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MOTUC Feature – Fighting Foe Men

I think it’s safe to say that the Fighting Foe Men were one of the more controversial items in this year’s Masters of the Universe Classics subscription.  The set certainly seemed to take a lot of the blame for inadequate subscription sales during last year’s subscription hoopla.  I was starting to feel like I was the only one out there that actually wanted these guys!  Let’s take a closer look…

The Fighting Foe Men™ Bio

Real Names: Shield Maiden Sherrilyn™, Ditztroyer™, Dawg-O-Tor™

After the Great Wars ended and Eternia® was left without a king, a group of renegade pirates known as the Fighting Foe Men™ took over the Valley of Gnarl and all of the surrounding territories. Spreading fear throughout the land, they built great war machines like the Roton and Talon Fighter to terrorize the populace. Challenged and eventually defeated by a champion from the north, the Fighting Foe Men™ were cast into a glacier and magically frozen for over five thousand years. Eventually, they were discovered by Hordak® who returned to Eternia® and set them free in return for serving in his army during the Second Ultimate Battleground.

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I find it interesting that all three of these characters are cast as villains in the MOTUC canon.  Looking at the designs, I would say that Shield Maiden Sherrilyn and Dawg-O-Tor actually look more like heroic warriors to me.

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I do like that the bio places them in two eras, so it gives you some placement options as to where you display your figures (if you follow the bios to decide your display logic, that is).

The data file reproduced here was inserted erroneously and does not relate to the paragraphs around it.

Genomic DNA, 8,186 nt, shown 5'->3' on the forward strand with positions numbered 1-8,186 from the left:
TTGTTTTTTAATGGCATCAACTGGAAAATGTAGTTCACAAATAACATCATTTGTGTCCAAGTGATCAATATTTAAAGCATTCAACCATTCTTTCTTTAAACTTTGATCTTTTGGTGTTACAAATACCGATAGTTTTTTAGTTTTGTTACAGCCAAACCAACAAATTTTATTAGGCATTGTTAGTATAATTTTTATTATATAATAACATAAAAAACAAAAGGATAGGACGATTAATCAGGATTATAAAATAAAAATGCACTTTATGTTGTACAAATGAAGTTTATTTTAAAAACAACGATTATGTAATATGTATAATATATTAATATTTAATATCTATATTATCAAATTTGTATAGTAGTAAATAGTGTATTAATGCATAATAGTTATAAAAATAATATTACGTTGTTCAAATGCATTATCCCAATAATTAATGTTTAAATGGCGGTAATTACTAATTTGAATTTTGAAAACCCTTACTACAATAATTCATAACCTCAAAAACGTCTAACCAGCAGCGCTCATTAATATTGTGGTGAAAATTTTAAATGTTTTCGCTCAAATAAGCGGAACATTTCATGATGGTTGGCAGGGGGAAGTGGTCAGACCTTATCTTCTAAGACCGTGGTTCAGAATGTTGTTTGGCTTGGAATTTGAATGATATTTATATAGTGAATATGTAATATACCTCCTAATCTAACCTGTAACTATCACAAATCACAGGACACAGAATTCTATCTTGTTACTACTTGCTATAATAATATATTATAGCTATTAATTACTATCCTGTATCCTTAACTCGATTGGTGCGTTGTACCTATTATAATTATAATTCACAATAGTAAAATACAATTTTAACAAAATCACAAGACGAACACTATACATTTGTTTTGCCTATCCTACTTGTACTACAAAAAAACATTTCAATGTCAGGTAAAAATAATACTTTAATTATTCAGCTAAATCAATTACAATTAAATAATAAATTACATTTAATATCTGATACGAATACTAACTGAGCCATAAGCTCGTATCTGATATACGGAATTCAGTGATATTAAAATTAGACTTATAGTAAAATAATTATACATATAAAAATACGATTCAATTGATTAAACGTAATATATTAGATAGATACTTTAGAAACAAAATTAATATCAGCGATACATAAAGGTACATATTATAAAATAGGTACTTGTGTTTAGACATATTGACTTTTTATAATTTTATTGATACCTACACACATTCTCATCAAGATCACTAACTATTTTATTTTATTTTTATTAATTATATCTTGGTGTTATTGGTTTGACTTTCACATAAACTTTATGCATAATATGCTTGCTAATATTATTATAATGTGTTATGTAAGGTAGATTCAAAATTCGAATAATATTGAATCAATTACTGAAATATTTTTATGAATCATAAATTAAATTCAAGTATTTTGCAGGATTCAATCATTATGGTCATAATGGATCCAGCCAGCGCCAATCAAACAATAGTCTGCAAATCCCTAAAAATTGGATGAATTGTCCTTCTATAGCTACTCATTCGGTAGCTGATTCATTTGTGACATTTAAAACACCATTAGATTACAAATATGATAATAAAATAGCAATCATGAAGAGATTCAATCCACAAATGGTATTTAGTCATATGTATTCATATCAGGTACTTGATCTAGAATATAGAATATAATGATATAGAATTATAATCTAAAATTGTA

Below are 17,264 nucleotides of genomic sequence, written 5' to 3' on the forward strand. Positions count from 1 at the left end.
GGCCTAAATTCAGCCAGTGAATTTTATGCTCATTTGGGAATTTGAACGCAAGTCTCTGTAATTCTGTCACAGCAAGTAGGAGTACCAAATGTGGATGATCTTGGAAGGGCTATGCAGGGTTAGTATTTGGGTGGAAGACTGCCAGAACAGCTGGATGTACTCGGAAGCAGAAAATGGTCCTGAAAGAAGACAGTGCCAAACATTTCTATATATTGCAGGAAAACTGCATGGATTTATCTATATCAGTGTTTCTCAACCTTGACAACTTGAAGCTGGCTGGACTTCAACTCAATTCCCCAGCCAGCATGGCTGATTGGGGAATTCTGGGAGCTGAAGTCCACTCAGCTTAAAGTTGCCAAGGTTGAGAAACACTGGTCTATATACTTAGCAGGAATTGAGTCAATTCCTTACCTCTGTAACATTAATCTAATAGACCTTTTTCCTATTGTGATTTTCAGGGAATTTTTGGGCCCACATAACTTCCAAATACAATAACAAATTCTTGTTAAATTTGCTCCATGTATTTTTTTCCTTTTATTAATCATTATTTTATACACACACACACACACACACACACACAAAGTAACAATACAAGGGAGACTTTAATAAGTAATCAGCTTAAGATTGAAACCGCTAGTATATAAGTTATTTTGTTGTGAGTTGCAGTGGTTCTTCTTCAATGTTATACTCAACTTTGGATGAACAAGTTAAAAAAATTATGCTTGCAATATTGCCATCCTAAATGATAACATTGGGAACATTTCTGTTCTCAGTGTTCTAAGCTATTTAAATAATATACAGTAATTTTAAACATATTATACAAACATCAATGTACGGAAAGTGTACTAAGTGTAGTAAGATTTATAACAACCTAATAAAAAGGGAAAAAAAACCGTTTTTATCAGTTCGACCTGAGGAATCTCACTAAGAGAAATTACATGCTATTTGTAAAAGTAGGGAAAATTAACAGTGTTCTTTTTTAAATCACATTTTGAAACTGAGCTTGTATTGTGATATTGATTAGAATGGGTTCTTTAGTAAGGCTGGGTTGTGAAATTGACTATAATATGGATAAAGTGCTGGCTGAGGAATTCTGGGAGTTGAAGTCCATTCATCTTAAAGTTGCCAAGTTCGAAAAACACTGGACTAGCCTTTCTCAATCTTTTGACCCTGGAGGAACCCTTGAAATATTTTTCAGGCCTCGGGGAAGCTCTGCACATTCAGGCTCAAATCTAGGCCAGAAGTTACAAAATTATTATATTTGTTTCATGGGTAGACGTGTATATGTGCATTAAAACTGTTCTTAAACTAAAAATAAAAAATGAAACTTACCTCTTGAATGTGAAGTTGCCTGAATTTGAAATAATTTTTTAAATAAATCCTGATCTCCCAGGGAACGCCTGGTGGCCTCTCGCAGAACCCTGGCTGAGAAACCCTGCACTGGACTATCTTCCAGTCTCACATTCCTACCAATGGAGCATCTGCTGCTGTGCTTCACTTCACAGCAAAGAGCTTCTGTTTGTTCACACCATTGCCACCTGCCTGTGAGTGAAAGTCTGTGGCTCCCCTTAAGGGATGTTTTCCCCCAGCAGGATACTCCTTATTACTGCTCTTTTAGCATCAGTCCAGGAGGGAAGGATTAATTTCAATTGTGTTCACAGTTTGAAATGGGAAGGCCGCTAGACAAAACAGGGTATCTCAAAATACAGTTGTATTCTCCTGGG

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The idea of using these Monogram box art inspired characters as the bio mentioned Fighting Foe Men does not exactly match up with what the words “Fighting Foe Men” conjured in my fevered imagination.

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I pictured more of a group with very Frazettaesque barbaric styling — something similar to Vikor and Demo-Man.

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I think most people reading this probably already know that these three figures are based on characters that only appeared on the box art for Monogram Models versions of the Attak Track (Shield Maiden Sherrilyn), Talon Fighter(Dawg-O-Tor), and Roton (Dittstroyer), and their accessories are themed with an eye toward those vehicles.

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Shield Maiden Sherrilyn (SMS) comes with:

  • A shield that is shaped like the tread of the monogram Attak Trak
  • A two-sided blaster that is modeled on the blasters of the monogram version of the Attak Trak.
  • Two removeable chest emblems, one Horde and one based on an Attak Trak sticker.

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What’s interesting to me here about these is how they are modeled specifically on the monogram model versions of these vehicles rather than the original toys.  It makes sense, but I don’t think I ever paid much attention to the differences between those versions.

Fighting Foe Men_08.5The shield is made from a solid chunk of clear plastic with track details sculpted and painted on.  The gun is made from a slightly gummy plastic so the barrels can get a little bent in the box.  A simple heat and reposition will fix that for you.  I really like the tech details on the gun and the shield is nicely versatile and can be clipped onto the forearm or secured to her bicep.